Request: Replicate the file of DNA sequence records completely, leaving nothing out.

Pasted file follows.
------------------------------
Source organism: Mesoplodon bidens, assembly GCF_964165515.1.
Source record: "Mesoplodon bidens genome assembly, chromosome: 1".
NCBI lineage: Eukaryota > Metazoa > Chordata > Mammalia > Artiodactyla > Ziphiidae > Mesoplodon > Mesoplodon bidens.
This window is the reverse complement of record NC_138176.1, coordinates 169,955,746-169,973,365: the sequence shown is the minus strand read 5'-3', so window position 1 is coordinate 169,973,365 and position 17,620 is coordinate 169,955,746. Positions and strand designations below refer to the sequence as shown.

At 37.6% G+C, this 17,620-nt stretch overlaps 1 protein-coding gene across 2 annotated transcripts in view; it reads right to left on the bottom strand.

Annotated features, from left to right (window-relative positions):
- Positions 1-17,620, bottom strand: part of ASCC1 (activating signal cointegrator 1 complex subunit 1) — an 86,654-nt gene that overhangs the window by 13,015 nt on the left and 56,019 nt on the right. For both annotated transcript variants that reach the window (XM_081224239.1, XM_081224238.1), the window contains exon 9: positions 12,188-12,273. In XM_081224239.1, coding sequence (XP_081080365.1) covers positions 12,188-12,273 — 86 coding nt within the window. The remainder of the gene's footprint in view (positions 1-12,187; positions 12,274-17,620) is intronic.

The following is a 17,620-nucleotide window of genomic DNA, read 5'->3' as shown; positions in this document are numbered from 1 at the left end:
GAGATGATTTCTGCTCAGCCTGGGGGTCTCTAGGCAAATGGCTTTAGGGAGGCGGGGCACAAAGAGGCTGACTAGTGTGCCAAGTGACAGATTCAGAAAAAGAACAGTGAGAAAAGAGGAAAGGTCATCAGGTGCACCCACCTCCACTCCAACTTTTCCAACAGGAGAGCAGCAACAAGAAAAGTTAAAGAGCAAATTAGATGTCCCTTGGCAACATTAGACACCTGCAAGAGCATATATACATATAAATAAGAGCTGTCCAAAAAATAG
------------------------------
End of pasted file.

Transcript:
Source organism: Mesoplodon bidens, assembly GCF_964165515.1.
Source record: "Mesoplodon bidens genome assembly, chromosome: 1".
NCBI lineage: Eukaryota > Metazoa > Chordata > Mammalia > Artiodactyla > Ziphiidae > Mesoplodon > Mesoplodon bidens.
This window is the reverse complement of record NC_138176.1, coordinates 169,955,746-169,973,365: the sequence shown is the minus strand read 5'-3', so window position 1 is coordinate 169,973,365 and position 17,620 is coordinate 169,955,746. Positions and strand designations below refer to the sequence as shown.

At 37.6% G+C, this 17,620-nt stretch overlaps 1 protein-coding gene across 2 annotated transcripts in view; it reads right to left on the bottom strand.

Annotated features, from left to right (window-relative positions):
- Positions 1-17,620, bottom strand: part of ASCC1 (activating signal cointegrator 1 complex subunit 1) — an 86,654-nt gene that overhangs the window by 13,015 nt on the left and 56,019 nt on the right. For both annotated transcript variants that reach the window (XM_081224239.1, XM_081224238.1), the window contains exon 9: positions 12,188-12,273. In XM_081224239.1, coding sequence (XP_081080365.1) covers positions 12,188-12,273 — 86 coding nt within the window. The remainder of the gene's footprint in view (positions 1-12,187; positions 12,274-17,620) is intronic.

The following is a 17,620-nucleotide window of genomic DNA, read 5'->3' as shown; positions in this document are numbered from 1 at the left end:
GAGATGATTTCTGCTCAGCCTGGGGGTCTCTAGGCAAATGGCTTTAGGGAGGCGGGGCACAAAGAGGCTGACTAGTGTGCCAAGTGACAGATTCAGAAAAAGAACAGTGAGAAAAGAGGAAAGGTCATCAGGTGCACCCACCTCCACTCCAACTTTTCCAACAGGAGAGCAGCAACAAGAAAAGTTAAAGAGCAAATTAGATGTCCCTTGGCAACATTAGACACCTGCAAGAGCATATATACATATAAATAAGAGCTGTCCAAAAAATAG